Not too long ago the convenience store FamilyMart did a cross-promotion with Din Tai Fung, the iconic Taiwanese soup dumpling place with 170 locations around the world. Din Tai Fung is seen as an institution; even if it’s more tourist fare than what Taiwanese themselves would eat regularly, why work with FamilyMart, a 7/11-type chain? Wouldn’t this diminish the Din Tai Fung brand somehow?
I tried the stuff, and wasn’t terribly impressed. The flavors were definitely a bit more subtle than regular FamilyMart microwave food, much as the most expensive instant noodles tend to have a bit more nuanced flavors than ordinary brands. But it wasn’t so much better than regular microwaveable food as to warrant the higher price.
7/11 did a promotion recently with STARLUX, the new luxury airline launched by one of the Chang brothers–the family that runs EVA Air, one of Taiwan’s two biggest airlines. Speculation is that an inheritance-related family split resulted in Chang Kuo-wei–nicknamed the “Hamlet” of the Chang aviation dynasty–start his own breakaway airline, touted as a luxury carrier a step above the common plebes. Hamlet’s personalized 7/11 microwaveable meals, then, as it were.
STARLUX was launched during the COVID-19 pandemic, when there wasn’t exactly much travel happening. Maybe it seemed logical to promote the new airline by partnering with 7/11 to offer a sample of its microwaveable airplane food…??? If STARLUX wanted to brand itself as a luxury air carrier, why partner with a convenience store chain to offer cheap microwaveable instant fare? But I saw 7/11s decked out in STARLUX finery, anyway.
It made about as much sense to me as the flights to nowhere offered by Starlux during COVID, at least one of which was piloted by K.W. Chang himself; the planes simply went up into the skies, flew over some completely inaccessible destination like Japan or South Korea–and then turned around, after offering passengers a bit of duty-free shopping and Michelin-starred cuisine. Never mind the carbon emissions that this stunt would generate. I guess we all went a bit crazy during those years.
7/11 microwaveable food, which is delicious, is basically airplane food, so I’ve always wondered why airplane food tends to be so bad. The existence of Taiwanese microwaveable instant food should set a baseline for airplane food, but somehow airplane food is significantly worse.
Rising inflation, spurred by Russia’s invasion of Ukraine and a host of other global events, has caused food prices to rise in Taiwan; egg prices, for example, have rocketed as a result of the recent flare-up of avian flu.
One wonders if prices will ever come down. My usual go-to 7/11 biandang lunchbox–like the Taiwanese equivalent of bento–has shot up to something like 89 NT from 65 NT. 7/11 is disguising the price hike as an upgrade, touting the new, higher-priced (and nearly identical) lunchbox as “deluxe”.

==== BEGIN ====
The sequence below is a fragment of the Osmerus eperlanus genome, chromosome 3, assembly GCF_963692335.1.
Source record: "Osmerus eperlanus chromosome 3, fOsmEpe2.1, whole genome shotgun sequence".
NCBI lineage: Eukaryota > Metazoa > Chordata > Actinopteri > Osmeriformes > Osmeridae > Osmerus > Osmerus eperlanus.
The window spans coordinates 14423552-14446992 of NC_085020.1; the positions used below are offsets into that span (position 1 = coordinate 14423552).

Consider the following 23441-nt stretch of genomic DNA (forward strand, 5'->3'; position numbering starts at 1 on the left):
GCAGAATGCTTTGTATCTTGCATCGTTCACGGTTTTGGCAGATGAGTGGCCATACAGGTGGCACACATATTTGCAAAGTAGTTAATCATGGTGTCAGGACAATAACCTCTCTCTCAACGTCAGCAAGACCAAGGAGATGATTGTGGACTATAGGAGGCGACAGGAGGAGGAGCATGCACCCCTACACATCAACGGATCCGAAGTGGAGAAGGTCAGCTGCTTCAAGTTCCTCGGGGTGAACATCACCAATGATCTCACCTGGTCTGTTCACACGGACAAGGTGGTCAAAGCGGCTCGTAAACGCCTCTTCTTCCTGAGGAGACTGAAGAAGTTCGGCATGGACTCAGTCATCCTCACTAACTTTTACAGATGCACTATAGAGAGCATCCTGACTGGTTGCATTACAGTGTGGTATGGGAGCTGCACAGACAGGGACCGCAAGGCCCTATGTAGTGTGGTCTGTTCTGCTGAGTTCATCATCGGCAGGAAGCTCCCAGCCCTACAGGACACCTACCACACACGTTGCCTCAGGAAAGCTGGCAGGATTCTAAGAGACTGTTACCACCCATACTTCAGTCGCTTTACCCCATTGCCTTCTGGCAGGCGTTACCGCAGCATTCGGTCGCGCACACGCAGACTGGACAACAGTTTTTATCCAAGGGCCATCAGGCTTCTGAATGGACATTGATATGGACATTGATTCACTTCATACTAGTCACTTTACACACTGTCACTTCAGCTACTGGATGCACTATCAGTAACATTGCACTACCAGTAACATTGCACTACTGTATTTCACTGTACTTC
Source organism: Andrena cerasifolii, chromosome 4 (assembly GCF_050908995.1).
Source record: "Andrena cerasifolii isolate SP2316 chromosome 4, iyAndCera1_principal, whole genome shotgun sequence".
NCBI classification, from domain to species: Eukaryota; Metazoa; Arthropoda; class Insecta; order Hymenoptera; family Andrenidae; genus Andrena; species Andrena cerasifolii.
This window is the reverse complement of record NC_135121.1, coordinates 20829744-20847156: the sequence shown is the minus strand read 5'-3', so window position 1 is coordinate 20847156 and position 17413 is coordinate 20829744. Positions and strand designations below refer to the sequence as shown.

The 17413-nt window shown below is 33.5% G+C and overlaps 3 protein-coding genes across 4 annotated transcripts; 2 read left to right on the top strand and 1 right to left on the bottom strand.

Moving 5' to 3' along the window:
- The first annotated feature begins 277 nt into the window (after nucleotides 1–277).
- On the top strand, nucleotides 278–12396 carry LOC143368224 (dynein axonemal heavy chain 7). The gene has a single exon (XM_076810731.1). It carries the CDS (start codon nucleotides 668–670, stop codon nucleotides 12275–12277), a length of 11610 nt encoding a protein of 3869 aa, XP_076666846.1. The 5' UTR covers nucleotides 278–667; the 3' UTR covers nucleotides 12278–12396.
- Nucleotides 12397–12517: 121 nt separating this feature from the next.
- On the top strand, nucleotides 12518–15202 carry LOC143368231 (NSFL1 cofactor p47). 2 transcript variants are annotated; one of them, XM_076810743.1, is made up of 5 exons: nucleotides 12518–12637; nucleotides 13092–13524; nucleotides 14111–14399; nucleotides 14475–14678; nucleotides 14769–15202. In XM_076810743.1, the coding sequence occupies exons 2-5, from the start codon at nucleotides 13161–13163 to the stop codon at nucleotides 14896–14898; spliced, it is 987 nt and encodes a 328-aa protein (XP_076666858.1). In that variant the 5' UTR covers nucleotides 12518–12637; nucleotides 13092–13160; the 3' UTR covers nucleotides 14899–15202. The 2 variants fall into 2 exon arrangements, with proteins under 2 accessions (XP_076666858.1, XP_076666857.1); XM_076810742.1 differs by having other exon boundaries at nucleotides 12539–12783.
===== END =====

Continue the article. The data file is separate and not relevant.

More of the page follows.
Salaries are low in Taiwan, so panic sets in whenever prices rise. This has led to hoarding behavior and panic buying for goods ranging from toilet paper to panadol, massive numbers of people signing up for limited-time mobile plans, and even people changing their names to get free sushi. When major chains—such as Bafang Yunji, the pot sticker chain, or Formosa Chang, which offers traditional Taiwanese fare—hike their prices, it’s taken as an index for society as a whole. And then there are traditional stores that adamantly refuse to raise their prices—sometimes for decades—gaining fame and popularity through that. Jin Feng, near the Chiang Kai-Shek Memorial, might be my favorite of these kinds of restaurants.
Yet what is most amazing of all is the gratuitous invention of “new” products at 7/11 and other convenience stores, whether through a combination of existing ingredients, or by making some products seasonal.
7/11 for example offers not one but three kinds of hot dogs; one type comes in most stores ready to eat, on heated rollers, and two others are microwaveable. One hot dog is offered in the bread aisle, and another is in the refrigerator—the hot dog in the bread aisle being seasonal, and the rarest, as well as probably the best-tasting. (To document this hot-dog strategy, I once took photos of all three varieties in a 7/11 store. In response, the clerk flipped out, pretended to call the police on me as I watched quizzically, and then physically tried to block me from leaving the store–but that is another story. I have had to watch out for that clerk in the neighborhood ever since).
One might also see “new” products—combining, say, the sauce for 7/11’s Italian pasta with a different type of noodle, or putting braised meat originally offered in lunchboxes on various kinds of noodles instead.
I don’t know how many source ingredients there are, but somewhere I like to imagine a giant factory full of various tubes, where they just mix and match different combinations into the containers on demand.
But all the while, there’s us just eating various permutations of the same gargantuan amount of food products. Though our idea of what makes a good meal might come from a sense of perceived uniqueness—such as if it is handmade, a new recipe, or made from rare ingredients—at the end of the day, it’s all just a combination of things, made, packaged, and marketed for us to eat.